Call for Manuscripts: Tinkering in Technology-Rich Design Contexts
Call for Manuscripts: Special Issue: Tinkering in Technology-Rich Design Contexts
Tinkering is a playful and iterative approach to solve problems through thinking, contemplating, and experimenting with given objects, tasks, or ideas (Martinez & Stager, 2013).Guided by imagination and curiosity, tinkerers take risks,play with their own ideas, decide what to do next, and create prototypes through an iterative process of creating and solving problems. Tinkering is central to making, and today’s accessible powerful tools can facilitate tinkering by allowing learners to be the designers and makers of things and projects. Through 3-D printers, micro-computing, or computational tools, learners can create various systems such as simulations, games, or robotics. At the heart of tinkering is the will and skill to be able to design successful systems, and solve problems with or without the help of tools.
Various design, inquiry, or problem-based models and pedagogical approaches to learning can be embedded in technology-rich tinkering contexts. These contexts can be ideal platforms to integrate and teach important cognitive skills such as computational thinking or problem solving. Engagement (i.e., student interest and value) naturally built into tinkering contexts also helps with student perseverance and success.
Following in the footsteps of Papert’s constructionism(1980), recently, maker spaces—also called STEM or STEAM labs or studios—are increasingly finding a place in schools(Becker et al., 2017). These physical contexts are functioning as test-beds for teachers and students to design and create artifacts by inquiring, creating, and solving problems. Learning and teaching initiatives promoting making, computational thinking, and tinkering that are offered in these contexts face two issues. First, such initiatives are uncommon in the current public school education system, where competing curriculum priorities and lack of funds are main constraints (Google & Gallup, 2016; Guzdial, 2016). Second,there are only a few teacher educational programs preparing pre-service teachers to promote such learning (Yadav,Stephenson, & Hong, 2017). Although there are efforts all across the spectrum, there seems to be a lack of visibility of these efforts to guide, unify, and possibly help replicate future practice and research.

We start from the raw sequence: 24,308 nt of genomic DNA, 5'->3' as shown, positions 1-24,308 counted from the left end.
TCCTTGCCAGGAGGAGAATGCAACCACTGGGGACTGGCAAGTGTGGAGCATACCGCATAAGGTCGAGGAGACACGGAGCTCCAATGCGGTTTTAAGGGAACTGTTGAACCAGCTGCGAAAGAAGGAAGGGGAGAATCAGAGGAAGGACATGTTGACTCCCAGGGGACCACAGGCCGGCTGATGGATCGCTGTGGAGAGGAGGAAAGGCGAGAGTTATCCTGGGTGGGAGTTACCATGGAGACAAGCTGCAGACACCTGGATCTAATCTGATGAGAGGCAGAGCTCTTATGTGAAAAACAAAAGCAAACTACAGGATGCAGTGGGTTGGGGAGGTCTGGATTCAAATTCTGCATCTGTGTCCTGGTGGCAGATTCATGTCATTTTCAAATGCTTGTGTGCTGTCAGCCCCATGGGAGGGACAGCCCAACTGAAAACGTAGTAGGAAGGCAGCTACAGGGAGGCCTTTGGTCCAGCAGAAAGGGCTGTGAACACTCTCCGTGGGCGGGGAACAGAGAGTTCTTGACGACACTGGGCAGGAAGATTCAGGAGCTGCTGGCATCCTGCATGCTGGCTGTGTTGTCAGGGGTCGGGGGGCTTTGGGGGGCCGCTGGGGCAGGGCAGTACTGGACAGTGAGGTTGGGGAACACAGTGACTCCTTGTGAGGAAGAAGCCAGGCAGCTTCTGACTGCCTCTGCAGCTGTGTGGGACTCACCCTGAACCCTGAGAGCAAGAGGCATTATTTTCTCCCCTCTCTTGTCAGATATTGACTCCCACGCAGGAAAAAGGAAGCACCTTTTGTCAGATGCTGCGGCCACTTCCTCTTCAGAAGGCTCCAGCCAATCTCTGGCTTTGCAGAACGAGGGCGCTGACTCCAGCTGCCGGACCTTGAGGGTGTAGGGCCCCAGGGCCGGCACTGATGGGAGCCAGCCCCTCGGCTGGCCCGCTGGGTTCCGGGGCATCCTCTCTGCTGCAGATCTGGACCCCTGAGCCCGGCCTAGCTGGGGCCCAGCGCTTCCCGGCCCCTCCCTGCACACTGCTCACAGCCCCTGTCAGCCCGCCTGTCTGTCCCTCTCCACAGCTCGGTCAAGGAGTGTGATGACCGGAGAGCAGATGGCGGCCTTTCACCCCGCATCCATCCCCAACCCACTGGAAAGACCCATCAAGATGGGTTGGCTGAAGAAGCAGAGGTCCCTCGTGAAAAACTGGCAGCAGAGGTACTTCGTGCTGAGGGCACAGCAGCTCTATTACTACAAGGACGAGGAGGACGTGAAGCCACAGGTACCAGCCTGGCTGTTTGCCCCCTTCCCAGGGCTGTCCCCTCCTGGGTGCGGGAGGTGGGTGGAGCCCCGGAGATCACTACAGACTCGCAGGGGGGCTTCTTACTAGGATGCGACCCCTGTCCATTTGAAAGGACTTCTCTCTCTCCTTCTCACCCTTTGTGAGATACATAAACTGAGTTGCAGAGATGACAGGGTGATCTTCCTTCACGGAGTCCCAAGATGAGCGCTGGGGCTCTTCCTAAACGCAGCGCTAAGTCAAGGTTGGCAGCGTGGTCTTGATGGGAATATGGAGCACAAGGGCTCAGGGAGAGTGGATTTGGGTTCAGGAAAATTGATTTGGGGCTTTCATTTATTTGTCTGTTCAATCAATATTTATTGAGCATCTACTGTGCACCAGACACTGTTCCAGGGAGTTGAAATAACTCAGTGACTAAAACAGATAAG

With this special issue, our goal is to bring together educators and researchers to share their experiences around issues related to inquiry, problem solving, and design in these technology-rich tinkering contexts. More specifically, we are looking for problem-based, project-based, or inquiry-based models and approaches to teaching and learning by tinkering in technology-rich design contexts in K–12, pre-service,and in service teacher education settings.
Topics include but are not limited to:
• Research on technology-rich design contexts that follow PBL and inquiry approaches
• Tinkering, design, computational thinking, and problem-solving
• Exploration of PBL and inquiry strategies in STEM orMakerspace contexts
• Tools that support PBL/inquiry and tinkering
• Issues and challenges in design, implementation, and research of PBL/inquiry strategies in technology-rich design contexts
Full paper submission: November 30, 2017
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